Wisconsin Basketball: No Excuse For Bo Ryan Hall of Fame Snub


There’s no reason former Wisconsin basketball head coach shouldn’t be in the Hall of Fame

For the second straight year, former Wisconsin basketball head coach Bo Ryan was nominated but not inducted into the Naismith Memorial Basketball Hall of Fame. What? When I first saw the news, I thought it had to be a joke or a mistake. That’s the only possible explanation, right? Because there isn’t one good argument for Bo Ryan not being inducted into the Hall of Fame.

Numbers never lie, right? Well here is one for you. Zero. That is the number of coaches with a higher Big Ten win percentage than Bo Ryan in Big Ten history. Second and third place are Bob Knight and Tom Izzo, the latter of which was inducted into the Hall of Fame today.

In fact, only five coaches in College Basketball history (Dean Smith, Roy Williams, Adolph Rolf, Coach K, and Jerry Tarkanian) have a higher career win percentage than Bo Ryan.

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But the most impressive part of Bo Ryan’s illustrious resume may be the school he succeeded at. Before Bo Ryan took over, Wisconsin basketball had an abysmal history. Since 1950, Wisconsin had only made the NCAA Tournament five times. Making the NIT was considered a massive success.

In 14 years under Bo Ryan, Wisconsin made the NCAA Tournament 14 times, making it to the second weekend 8 times. Not only that, but Bo Ryan turned the program into one of the most consistently good teams in the country, finishing in the top four of the Big Ten every single year of his career.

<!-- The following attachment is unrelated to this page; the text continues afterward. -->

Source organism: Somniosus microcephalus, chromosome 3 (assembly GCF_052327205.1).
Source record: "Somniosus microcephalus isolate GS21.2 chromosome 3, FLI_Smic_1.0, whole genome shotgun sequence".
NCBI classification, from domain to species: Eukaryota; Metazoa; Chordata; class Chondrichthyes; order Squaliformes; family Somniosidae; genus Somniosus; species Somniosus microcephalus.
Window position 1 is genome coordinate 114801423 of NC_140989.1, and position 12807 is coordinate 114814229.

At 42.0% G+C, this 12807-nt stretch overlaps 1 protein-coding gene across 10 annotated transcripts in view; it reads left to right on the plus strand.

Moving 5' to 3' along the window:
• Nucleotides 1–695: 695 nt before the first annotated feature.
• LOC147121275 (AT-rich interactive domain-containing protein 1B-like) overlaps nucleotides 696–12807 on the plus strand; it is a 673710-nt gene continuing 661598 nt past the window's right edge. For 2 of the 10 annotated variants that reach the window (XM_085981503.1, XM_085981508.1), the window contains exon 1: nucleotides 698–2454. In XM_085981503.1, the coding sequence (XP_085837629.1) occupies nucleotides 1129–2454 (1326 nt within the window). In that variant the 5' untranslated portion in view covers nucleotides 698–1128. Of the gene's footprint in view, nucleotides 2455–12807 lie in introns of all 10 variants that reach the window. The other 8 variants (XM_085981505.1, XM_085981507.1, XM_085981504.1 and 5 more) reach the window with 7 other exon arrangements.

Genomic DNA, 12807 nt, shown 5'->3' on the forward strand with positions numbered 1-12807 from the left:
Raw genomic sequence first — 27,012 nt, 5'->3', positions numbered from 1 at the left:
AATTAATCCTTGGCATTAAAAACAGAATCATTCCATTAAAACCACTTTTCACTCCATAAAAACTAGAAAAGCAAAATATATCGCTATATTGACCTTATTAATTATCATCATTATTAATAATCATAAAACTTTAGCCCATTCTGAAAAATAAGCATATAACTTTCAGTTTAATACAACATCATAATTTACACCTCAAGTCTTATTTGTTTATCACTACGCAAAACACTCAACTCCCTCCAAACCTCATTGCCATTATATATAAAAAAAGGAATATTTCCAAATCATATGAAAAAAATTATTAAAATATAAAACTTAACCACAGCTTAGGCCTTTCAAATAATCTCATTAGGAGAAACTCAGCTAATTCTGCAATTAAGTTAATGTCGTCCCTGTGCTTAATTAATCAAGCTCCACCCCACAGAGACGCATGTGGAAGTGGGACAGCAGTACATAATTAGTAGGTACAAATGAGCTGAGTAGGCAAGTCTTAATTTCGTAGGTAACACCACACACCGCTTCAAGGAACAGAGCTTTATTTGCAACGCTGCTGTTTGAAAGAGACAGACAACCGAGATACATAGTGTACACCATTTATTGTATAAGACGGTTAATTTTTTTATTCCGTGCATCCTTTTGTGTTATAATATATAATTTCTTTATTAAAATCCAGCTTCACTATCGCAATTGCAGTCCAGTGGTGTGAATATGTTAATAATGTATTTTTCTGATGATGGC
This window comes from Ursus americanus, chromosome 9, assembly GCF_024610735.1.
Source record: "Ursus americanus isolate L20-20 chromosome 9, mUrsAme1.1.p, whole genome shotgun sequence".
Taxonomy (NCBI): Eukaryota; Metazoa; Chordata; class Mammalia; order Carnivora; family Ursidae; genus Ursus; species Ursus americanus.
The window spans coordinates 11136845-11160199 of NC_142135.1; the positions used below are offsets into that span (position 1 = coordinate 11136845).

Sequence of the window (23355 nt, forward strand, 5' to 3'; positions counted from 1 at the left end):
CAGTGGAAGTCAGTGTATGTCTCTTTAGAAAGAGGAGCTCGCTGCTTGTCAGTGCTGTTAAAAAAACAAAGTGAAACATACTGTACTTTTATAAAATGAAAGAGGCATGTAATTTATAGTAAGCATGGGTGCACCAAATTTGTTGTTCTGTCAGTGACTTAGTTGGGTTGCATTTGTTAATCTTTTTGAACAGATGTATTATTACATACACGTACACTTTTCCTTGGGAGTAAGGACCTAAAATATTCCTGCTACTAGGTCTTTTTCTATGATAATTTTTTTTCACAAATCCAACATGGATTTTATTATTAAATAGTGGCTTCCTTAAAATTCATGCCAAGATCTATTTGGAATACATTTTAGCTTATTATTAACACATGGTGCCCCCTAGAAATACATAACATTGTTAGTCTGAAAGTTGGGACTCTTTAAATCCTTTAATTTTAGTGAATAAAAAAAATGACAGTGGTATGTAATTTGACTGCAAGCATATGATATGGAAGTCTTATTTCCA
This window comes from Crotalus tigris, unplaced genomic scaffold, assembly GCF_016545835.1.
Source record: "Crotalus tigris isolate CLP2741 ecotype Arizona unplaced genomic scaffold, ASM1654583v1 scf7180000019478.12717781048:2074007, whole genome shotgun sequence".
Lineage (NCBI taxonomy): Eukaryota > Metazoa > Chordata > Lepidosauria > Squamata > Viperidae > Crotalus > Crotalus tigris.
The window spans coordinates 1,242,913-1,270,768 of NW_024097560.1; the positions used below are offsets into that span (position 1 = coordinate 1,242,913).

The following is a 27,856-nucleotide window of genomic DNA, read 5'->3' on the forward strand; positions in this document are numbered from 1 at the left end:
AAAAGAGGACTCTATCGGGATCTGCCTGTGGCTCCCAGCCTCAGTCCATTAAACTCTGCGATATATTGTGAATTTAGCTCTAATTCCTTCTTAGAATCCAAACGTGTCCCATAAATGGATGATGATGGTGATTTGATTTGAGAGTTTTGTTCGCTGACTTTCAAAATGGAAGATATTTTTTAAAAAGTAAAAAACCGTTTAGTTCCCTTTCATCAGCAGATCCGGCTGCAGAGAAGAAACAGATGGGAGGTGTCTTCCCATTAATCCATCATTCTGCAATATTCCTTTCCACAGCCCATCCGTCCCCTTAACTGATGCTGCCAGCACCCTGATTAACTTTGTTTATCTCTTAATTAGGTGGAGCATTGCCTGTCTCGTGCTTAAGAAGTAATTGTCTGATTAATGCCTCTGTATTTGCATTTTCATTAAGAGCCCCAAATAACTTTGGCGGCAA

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That’s not impressive enough for you yet? How about the fact that Bo Ryan won four Big Ten Regular Season Championships at a school that hadn’t taken a Big Ten Title since World War II. Even without his two Final Four’s, the job Bo Ryan did to build the Wisconsin basketball program is worthy of an induction into the Hall of Fame.

And we haven’t even begun to discuss Bo Ryan’s UW-Platteville tenure yet. In 15 years at UW-Platteville, Bo Ryan won 90 percent of his team’s games, four National Championships, and compiled two undefeated seasons. While some may say that it doesn’t matter because he played against Division 3 schools, he also had D-3 players. He just dominated with them.

It would be like saying that Geno Auriemma shouldn’t be in the Hall of Fame because he coached against women’s teams. The argument just makes no sense. It’s a Basketball Hall of Fame, not just a D-1 Hall of Fame, which he would be worthy of reaching anyway.

I don’t want to be the “win the right way ” guy, because there are many ways to win in college basketball. But Bo Ryan won without “one-and-done’s” and graduate transfers. He recruited underrated, hard working, high character kids, put them in his system, developed them and won games.

He always ran a clean, cheating free program, unlike Hall of Famers Rick Pitino, Larry Brown, Roy Williams, John Calipari, and Jim Boeheim. If there is such thing as winning the right way, then Bo Ryan is the classic example of how to do it.

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Really, the only argument (even though it’s a horrible argument) for Bo Ryan not reaching the Hall of Fame is his lack of Division 1 National Championships. But should a crazy hot performance by Grayson Allen or an NBA three-pointer by Aaron Harrison really matter that much?

Let’s say Grayson Allen has a normal game and Wisconsin wins. Does that really make Bo Ryan a better coach?

No, of course not. The NCAA Tournament is fun, but we all know 68 team, single elimination tournaments aren’t the best way to decide a champion. So why should we decide whether a coach gets into the Hall of Fame based on it? Bo Ryan’s body of work speaks for itself.

Every single person that voted against Bo Ryan’s inclusion into the Hall of Fame should be ashamed at themselves for their obvious lack of research and effort.

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There is no excuse for leaving a coach as deserving as Bo Ryan out two years in a row. Luckily, Bo Ryan will probably be nominated again next year, and hopefully, the same horrible mistake won’t be made.